Researchers and professionals in corrections care, leaders in society, and other interested citizens are understandably troubled by crime in our communities and high recidivism rates among released prisoners. Occasionally, wisdom prevails and the focus to improve the crime problem in our culture, shifts from rehabilitation efforts with probation, rehabilitation programs in prison, and parole strategies after incarceration, to the notion of PREVENTION. Gosh, where did that idea come from?
A common dilemma in addressing the cause and prevention approach to stopping criminal behavior is the ongoing debate of nature-nurture. Do genes (nature) cause criminal behavior or does environment (nurture) cause criminal behavior? The abundance of evidence and collective professional opinion seem to weigh on the notion that both are the root cause of criminal behavior.
How each of these two concepts work individually and collectively to produce criminal behavior in people is not always clear. Many people who favor the genetic influence on criminal behavior seem to also favor some notion of exculpability (“He couldn’t help it; it’s in his genes”, “It’s not his fault”, etc. ). Among those who favor the environmental causes of criminal behavior, are some who also propose that it’s someone else’s fault, the usual suspects being the parents or primary caregivers. When we examine these dedicated efforts of many professionals, and lay people, to solve this menacing problem of crime in our culture, one might ask, “Is there any measure of PERSONAL RESPONSIBILITY (of the perpetrator ) that just might be an important part of diminishing or eliminating criminal behavior?” Imagine the horrible feeling of isolation when the enlightened perpetrator might say, “It’s my fault; I can’t blame anyone else for my decision to commit the crime. Oh, and maybe I can change my predatory and antisocial attitude if I work hard at it. And maybe I can develop a stronger conscience and develop behavior that is pro-social and law-abiding. After all, that shrink in prison said I have basic worth and value and he said that I could change whether or not my crimes were related to, NOT caused by, genes or the environment!”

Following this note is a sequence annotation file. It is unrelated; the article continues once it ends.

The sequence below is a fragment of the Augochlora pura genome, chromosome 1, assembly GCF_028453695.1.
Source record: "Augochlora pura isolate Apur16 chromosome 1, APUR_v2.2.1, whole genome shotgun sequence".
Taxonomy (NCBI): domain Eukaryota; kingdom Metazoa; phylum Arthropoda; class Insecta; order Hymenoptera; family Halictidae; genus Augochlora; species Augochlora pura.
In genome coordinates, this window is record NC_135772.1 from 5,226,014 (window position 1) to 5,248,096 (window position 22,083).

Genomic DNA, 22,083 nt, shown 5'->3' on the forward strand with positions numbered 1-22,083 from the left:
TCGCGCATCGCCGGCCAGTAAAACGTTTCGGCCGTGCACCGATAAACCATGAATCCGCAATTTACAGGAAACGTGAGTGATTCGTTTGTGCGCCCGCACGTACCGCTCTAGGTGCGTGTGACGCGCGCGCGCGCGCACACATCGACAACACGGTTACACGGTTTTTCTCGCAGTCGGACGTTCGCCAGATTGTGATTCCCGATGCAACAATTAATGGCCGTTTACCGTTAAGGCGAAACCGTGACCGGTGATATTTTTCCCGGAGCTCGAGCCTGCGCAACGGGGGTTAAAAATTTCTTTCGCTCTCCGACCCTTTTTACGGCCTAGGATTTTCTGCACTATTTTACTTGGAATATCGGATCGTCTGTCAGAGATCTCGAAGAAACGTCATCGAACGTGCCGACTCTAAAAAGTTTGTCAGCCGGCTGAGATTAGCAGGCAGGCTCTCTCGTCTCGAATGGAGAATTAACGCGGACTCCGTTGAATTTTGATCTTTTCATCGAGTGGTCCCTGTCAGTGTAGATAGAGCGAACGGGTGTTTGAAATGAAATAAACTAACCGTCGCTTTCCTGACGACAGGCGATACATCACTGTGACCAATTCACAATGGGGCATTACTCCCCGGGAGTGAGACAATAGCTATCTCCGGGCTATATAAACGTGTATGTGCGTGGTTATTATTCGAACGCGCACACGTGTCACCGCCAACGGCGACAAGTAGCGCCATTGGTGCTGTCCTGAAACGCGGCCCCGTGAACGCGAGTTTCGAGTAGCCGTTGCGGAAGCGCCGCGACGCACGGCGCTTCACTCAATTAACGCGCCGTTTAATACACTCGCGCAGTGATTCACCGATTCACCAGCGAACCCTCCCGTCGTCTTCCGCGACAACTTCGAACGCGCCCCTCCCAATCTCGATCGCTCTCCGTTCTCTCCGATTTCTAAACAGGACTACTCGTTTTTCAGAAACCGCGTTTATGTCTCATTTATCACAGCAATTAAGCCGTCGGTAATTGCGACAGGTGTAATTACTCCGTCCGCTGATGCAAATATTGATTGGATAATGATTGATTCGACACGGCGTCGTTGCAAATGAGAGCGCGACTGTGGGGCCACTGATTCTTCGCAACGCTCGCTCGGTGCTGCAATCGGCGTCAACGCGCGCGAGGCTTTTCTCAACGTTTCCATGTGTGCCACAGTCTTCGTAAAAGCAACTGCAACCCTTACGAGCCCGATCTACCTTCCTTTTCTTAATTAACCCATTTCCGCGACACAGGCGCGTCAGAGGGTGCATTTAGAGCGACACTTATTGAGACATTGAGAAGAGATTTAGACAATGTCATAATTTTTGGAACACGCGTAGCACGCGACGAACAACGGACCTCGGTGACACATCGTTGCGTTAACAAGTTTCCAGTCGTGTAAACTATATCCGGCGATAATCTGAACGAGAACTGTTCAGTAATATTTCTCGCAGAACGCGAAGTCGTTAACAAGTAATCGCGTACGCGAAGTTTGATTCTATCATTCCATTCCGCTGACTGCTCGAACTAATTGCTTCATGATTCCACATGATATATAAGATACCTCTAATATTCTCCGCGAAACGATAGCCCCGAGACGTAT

Behavior Theory, not a perfect approach to rehabilitation, does offer promising outcomes by addressing habit formation–including diminishing antisocial habits—with proper use of positive reinforcement and punishment (time-out procedures). Cognitive Theory, also not a perfect approach to rehabilitation, offers promising outcomes by modifying irrational beliefs and negative perceptions which can lead to troublesome feelings and maladaptive behaviors.
Cognitive Theory works well in combination with Behavior Theory and the combination of the two is called–you guessed it–Cognitive-Behavior Theory. It is recommended that we learn and apply these theories at early developmental stages in our attempts at prevention of criminal behavior. Likewise, these theories are useful in the tougher work of rehabilitation where crime has already reared its ugly head.